- The fair value of the consideration received
- The fair value of the retained interest in the former subsidiary
- The carrying amount of the non-controlling interest held in the former subsidiary
The aggregate of all of these would be compared against the former subsidiary’s assets and liabilities.
Subsequent Measurement and Changes in Control
The investors must realize gains or losses on their investment using the proportion of their investment in the common stocks. For instance, if an investor holds 40% of the joint venture, it must account for the 40% of gains or losses incurred by the joint venture subsequently.
The gains or losses arising due to continuous operations of the joint venture do not affect the shareholding of the investors usually. It is a common practice that the investors keep the same proportion of investment in a joint venture until its dissolution.
The ownership of the investor may change only with a capital call made by the joint venture. For example, if an investor contributes further cash as a capital investment that entitles it for additional 5% common stocks, its proportionate shareholding will change. Similarly, a share buyback may result in a reduction in the shareholding rights of the investor.
A change in the ownership rights may require the investors to reassess their ability to influence the decisions of the joint venture. A reduced weightage in the ownership rights may also result in non-participation in the board meetings. Thus, it will require a reassessment as if the joint entity would still qualify as a joint venture.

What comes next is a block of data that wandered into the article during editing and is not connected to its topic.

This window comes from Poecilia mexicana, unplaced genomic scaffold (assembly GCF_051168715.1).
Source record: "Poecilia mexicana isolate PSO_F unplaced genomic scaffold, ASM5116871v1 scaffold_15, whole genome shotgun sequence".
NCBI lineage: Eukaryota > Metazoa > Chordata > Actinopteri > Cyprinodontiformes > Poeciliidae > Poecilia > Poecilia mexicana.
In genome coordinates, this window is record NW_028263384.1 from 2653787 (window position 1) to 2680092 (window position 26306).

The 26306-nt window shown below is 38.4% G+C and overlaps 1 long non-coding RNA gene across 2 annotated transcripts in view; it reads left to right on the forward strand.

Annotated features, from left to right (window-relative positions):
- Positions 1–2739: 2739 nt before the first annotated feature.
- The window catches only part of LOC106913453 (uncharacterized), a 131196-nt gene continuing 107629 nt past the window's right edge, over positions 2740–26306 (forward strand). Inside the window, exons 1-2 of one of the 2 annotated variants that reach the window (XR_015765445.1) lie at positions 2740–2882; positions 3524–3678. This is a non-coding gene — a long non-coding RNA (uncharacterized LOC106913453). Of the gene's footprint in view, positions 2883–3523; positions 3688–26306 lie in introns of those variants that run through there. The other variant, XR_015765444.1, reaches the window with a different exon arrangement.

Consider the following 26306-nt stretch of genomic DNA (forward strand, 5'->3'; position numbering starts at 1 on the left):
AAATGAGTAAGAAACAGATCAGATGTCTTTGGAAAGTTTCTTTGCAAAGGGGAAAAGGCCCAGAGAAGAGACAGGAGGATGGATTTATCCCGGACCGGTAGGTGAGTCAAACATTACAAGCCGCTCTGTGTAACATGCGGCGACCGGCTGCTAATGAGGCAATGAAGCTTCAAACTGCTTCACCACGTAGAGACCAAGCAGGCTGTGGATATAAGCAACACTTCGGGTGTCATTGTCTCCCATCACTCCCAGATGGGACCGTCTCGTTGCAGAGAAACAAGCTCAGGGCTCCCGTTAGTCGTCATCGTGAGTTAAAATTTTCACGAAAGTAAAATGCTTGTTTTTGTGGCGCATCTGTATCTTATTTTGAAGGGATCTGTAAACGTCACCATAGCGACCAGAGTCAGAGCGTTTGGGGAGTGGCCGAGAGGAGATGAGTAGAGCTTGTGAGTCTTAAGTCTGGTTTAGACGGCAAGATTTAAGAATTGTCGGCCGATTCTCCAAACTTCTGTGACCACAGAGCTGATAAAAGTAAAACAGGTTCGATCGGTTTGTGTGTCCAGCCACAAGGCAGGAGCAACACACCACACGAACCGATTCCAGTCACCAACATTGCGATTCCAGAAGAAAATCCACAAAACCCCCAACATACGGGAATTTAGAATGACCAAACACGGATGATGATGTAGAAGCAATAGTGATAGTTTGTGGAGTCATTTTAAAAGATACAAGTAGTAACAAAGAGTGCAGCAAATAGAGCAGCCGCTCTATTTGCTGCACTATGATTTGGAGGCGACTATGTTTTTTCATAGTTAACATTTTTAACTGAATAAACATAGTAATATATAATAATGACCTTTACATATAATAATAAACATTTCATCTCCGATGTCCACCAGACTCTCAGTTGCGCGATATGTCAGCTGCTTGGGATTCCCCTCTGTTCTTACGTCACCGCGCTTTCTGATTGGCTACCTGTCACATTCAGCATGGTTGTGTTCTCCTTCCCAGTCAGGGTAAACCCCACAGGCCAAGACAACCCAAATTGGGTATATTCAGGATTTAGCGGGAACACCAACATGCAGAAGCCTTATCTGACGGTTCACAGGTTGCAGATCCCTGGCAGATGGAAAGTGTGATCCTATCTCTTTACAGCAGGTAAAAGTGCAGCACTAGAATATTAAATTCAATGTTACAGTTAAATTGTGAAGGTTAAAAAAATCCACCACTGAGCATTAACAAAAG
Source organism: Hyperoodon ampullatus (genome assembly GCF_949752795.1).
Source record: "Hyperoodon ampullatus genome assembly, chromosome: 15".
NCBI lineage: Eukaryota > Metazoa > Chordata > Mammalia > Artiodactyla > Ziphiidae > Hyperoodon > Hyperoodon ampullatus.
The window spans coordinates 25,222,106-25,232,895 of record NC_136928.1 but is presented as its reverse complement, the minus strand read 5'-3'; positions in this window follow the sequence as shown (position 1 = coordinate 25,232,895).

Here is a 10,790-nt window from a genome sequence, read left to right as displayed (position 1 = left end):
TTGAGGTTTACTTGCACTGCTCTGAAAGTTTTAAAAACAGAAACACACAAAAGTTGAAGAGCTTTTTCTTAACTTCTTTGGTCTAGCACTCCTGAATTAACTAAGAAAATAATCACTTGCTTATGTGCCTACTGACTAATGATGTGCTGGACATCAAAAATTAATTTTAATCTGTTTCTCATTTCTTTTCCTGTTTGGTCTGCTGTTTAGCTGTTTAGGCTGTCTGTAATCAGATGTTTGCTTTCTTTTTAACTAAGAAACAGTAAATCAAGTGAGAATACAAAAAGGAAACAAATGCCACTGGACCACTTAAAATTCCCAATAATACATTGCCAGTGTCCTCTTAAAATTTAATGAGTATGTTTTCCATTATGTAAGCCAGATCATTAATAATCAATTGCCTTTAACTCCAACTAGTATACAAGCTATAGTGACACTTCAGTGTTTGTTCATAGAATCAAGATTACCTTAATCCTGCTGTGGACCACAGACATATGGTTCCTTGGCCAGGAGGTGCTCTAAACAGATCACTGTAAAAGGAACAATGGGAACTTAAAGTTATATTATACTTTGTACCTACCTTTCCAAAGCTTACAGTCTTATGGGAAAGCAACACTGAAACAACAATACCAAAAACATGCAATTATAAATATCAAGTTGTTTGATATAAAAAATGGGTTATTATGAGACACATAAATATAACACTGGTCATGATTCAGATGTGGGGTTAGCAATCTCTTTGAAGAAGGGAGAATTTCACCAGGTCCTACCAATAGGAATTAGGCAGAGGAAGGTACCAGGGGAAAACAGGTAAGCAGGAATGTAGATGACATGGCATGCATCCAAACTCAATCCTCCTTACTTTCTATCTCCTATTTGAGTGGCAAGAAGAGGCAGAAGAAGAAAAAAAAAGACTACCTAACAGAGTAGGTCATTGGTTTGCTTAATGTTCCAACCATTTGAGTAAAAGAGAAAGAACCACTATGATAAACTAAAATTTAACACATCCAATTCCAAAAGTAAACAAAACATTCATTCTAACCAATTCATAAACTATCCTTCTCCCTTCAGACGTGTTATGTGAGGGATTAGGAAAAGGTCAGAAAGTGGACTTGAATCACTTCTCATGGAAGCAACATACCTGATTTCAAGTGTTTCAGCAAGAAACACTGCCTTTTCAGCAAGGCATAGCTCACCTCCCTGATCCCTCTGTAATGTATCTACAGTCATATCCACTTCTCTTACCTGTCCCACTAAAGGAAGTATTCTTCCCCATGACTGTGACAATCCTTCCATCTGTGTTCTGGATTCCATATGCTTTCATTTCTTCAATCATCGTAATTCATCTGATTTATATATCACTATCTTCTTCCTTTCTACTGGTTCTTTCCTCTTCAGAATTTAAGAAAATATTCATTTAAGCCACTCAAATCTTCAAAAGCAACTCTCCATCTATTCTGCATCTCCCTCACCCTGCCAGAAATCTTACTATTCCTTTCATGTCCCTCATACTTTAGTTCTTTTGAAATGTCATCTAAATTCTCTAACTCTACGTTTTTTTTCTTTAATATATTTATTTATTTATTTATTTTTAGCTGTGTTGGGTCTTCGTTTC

Dissolution of the Joint Venture
When a joint venture is dissolved, its net assets can be sold to a third party or distributed among the investors. Generally, the investors would receive the net of assets in the proportion of their common stock ownership.
Suppose two businesses A and B found a joint venture C. The joint venture has net assets of $ 400 million at fair value and $ 300 million at book value.
Suppose companies A and B hold 50% common stocks each. The investment held is accounted for as a joint venture. If company A wants to sell its 50% common stocks, the joint venture will be dissolved.
Company A will record the following transactions in its account books.
DR Net Assets (or considerations Received) $ 200 million
CR Investment in C $ 150 million
CR Gain on Investment $ 50 million
Significant Influence and Joint Venture
An investor may hold a significant investment in another entity. It may not be a joint venture with another business. In such cases, the investor would account for the investment using the significant influence wording rather than a joint venture.
Either way, the accounting method will be treated as the equity method of accounting. The investor would use the proportion of shareholding in the entity to calculate its net gains or losses in the entity.
Generally, if an investor holds around 20% of the common stocks of an entity, it is supposed to have a significant influence.
Along with the ownership rights in percentage terms of common stocks, we can use a few other indicators to identify the significant influence of an investor.
- Participation in board meetings and decision-making process
- Material transaction; this typically between the investor and the investee
- Offering technical assistance to the investee
- Offering significant support in terms of human resources or assets
Suppose a group of companies Blue Star group holds an investment in a joint venture techno blue through its company A. For simplicity, let us assume it holds 50% shares of techno blue.
Let us see how company A, the joint venture techno blue, and the Blue Star Group will account for the consolidated profits and loss using joint venture accounting guidelines.
|Details (in $)||Company A||Techno Blue||50% Proportion||Green Star Group|
Similarly, company A and the Green Star Group can account for the initial investment at its cost. They can adjust for the subsequent profit and losses at fair values as discussed above.
Finally, the dissolution of the joint venture will also be accounted for using the fair value of the net assets or the consideration received by company A and subsequently the Green Star Group.